5000 ppm: What happens when CO2 levels are 20 times higher?
Published 10th November 2009 - 12 comments - 7249 views -
(History of Atmospheric CO2 through geological time. Past 550 million years: from Berner, Science, 1997).
Let us hear a different point of view...
TWENTY TIMES HIGHER
During the quaternary period the CO2 levels never exceeded some 330 ppm. So we are told, that the present 380ppm increase is a disaster with no parallel in the past history.
However if you look futher in the past, you will find out, that the CO2 levels used to be very much higher. When the dinos came, the levels were 4-5 times higher than now. When multi-cellular organisms appeared 500 million years ago, the levels were even 20x higher than now!
Can you imagine the tremendous "acidification of oceans"? Yet there surely was plenty of life in the oceans.
And the temperatures surely were not 5 or 20 times higher. Because in that case around the equator they would have exceeded the boiling point of water. The temperatures were just 3°C higher than now (http://en.wikipedia.org/wiki/File:All_palaeotemps.png) in the Jurassic period.
So how much does CO2 influence the temperatures anyway? If it has any effect at all, maybe it decreases with rising volume.
If the dinos could live with such high CO2 levels for millions of years, please explain to me, why should WE worry? The only impact the CO2 levels had, is that the plants were huge, because they had more food. CO2 is food for plants, you know. Can you imagine wheat as tall as a family house?
Save the plants! Support more CO2 emissions! Maybe instead the 350.org campaign we should start some 3500.org campaign.
The fossil fuels are a real sweetheart. Not only they fuel the industrial revolution which brought to mankind more food than anytime in history. They also help to restore the carbon levels back to comfortable - feeding our malnutritioned vegetation.
What is happening now is just restoration of the CO2 levels we already once had.
Life is based on carbon. Declaring carbon as a "pollutant" is the greatest insanity in history. It is like declaring life a pollutant.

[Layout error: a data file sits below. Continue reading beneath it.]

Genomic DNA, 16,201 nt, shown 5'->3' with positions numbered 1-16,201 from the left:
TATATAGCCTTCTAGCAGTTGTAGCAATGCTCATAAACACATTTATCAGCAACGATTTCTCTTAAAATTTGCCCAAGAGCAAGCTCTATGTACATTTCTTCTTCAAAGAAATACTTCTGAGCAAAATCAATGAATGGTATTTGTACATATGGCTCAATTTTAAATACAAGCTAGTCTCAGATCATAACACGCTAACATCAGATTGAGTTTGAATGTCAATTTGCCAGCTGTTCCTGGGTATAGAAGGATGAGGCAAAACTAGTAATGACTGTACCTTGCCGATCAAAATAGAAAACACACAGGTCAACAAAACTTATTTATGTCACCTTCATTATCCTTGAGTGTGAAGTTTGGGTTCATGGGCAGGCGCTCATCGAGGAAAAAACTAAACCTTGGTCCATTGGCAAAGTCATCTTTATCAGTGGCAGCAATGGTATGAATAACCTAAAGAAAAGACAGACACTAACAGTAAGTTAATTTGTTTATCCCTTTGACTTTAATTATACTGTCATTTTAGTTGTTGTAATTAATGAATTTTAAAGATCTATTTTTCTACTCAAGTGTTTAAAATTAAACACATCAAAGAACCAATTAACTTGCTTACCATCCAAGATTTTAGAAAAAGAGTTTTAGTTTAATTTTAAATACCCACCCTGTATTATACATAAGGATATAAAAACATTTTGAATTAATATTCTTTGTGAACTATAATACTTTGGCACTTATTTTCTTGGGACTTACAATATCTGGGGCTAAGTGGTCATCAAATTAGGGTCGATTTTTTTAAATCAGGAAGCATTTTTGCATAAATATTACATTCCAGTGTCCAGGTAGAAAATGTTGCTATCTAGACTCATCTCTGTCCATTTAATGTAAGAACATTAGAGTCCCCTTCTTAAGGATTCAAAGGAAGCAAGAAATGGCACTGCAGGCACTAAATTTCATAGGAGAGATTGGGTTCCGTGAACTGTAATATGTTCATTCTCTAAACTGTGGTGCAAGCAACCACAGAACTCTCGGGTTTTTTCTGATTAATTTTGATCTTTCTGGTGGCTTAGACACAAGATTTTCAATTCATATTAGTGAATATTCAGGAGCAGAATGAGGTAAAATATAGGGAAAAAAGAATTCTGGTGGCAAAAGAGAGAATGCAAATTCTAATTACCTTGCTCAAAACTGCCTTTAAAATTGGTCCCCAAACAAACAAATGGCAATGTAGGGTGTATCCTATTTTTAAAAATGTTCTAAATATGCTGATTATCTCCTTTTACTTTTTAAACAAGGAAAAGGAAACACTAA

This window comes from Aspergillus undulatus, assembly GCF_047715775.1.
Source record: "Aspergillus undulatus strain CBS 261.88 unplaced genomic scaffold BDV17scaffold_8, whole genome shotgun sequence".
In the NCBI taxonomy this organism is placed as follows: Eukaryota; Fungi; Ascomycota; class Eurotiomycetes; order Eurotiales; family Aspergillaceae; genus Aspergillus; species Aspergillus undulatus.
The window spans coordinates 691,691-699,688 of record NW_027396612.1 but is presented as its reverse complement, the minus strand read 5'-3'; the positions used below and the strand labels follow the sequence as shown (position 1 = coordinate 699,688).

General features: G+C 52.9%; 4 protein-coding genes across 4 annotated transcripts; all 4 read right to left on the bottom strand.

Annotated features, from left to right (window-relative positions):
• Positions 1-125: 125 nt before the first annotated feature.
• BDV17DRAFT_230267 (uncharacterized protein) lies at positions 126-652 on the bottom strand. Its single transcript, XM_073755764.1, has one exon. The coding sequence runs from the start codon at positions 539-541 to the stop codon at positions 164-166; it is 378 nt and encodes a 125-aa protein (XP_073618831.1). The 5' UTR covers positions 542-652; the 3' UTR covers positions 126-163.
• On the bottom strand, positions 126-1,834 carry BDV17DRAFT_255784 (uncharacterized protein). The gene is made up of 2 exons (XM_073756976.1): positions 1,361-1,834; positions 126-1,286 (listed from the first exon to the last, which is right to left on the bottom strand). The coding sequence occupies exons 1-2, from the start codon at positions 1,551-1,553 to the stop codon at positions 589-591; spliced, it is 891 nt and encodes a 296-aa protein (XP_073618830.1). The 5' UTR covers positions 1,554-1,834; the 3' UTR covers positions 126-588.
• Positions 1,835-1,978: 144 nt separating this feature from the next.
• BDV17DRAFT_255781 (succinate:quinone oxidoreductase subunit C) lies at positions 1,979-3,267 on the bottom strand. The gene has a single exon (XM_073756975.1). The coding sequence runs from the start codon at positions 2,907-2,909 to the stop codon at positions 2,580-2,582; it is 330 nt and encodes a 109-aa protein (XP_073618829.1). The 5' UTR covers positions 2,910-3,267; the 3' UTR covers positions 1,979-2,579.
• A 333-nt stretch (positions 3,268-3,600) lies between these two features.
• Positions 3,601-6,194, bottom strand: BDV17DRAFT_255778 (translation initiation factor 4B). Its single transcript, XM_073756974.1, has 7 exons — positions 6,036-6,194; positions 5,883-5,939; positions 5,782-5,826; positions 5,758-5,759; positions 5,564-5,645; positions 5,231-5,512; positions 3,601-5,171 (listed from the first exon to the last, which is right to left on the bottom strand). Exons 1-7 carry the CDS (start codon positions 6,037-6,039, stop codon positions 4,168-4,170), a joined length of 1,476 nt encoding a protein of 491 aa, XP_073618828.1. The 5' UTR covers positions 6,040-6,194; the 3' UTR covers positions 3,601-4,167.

On Earth, life is carbon-based. But carbon is vanishing. Through sedimentation and so on... it slowly is burried underground.
Since the dino times, carbon slowly disappeared from the atmosphere. Plants began to suffer from malnutrition and their size was shrinking and shrinking. Now our drilling operations are returning their nutrition back to them.
To get our carbon back to us, so far we had to rely on tectonics only. If you read Lovelock's Gaia you must surely know, that if carbon wouldn't get released from the underground, life on Earth would have stopped billions of years ago. So far carbon was regularly brought back to circulation due to tectonics and volcanoes (which is unique to Earth in our solar system, as far as we know).
Now we can help the process too, thanks to our dear oil barrons. Exxon, thank you very much. Releasing poor trapped carbon from the Earth is like liberating an innocent prisoner from a POW camp.
It is not true, that elevated CO2 levels (no matter from what source) will lead to a destruction of life, mankind or civilisation on Earth. Life (including humans) will adapt to it just like many times before. So don't panic.
Carbon dioxide through geologic times. [Retrieved 6 November 2009] Available at <http://earthguide.ucsd.edu/virtualmuseum/climatechange2/07_1.shtml>
About the author
- More CO2 a mixed blessing for farming
- Food and climate change - save or doom the world while eating
- How to save the world from global warming – an introduction
- Are arctic temperatures correlated with CO2 or the Sun?
- The big picture of causes and effects: Climate change issues in context
- Predictions of irreversible, unavoidable climate changes
- First attempt to find out my ecological footprint
- TCKTCK: Got only 10 years to save ourselves!
- Denmark cries in Sea of Blood, 950 Whales and Dolphins KILLED…
- Micro pigs - the ultimate sweetheart energy saver
- If you want to see nude people click here
- Do we really care about our planet? Think twice before answering.
- Evolutions in the history of Environment Part 2
- Bunnies for fuels: not a good story to share in a grade school classroom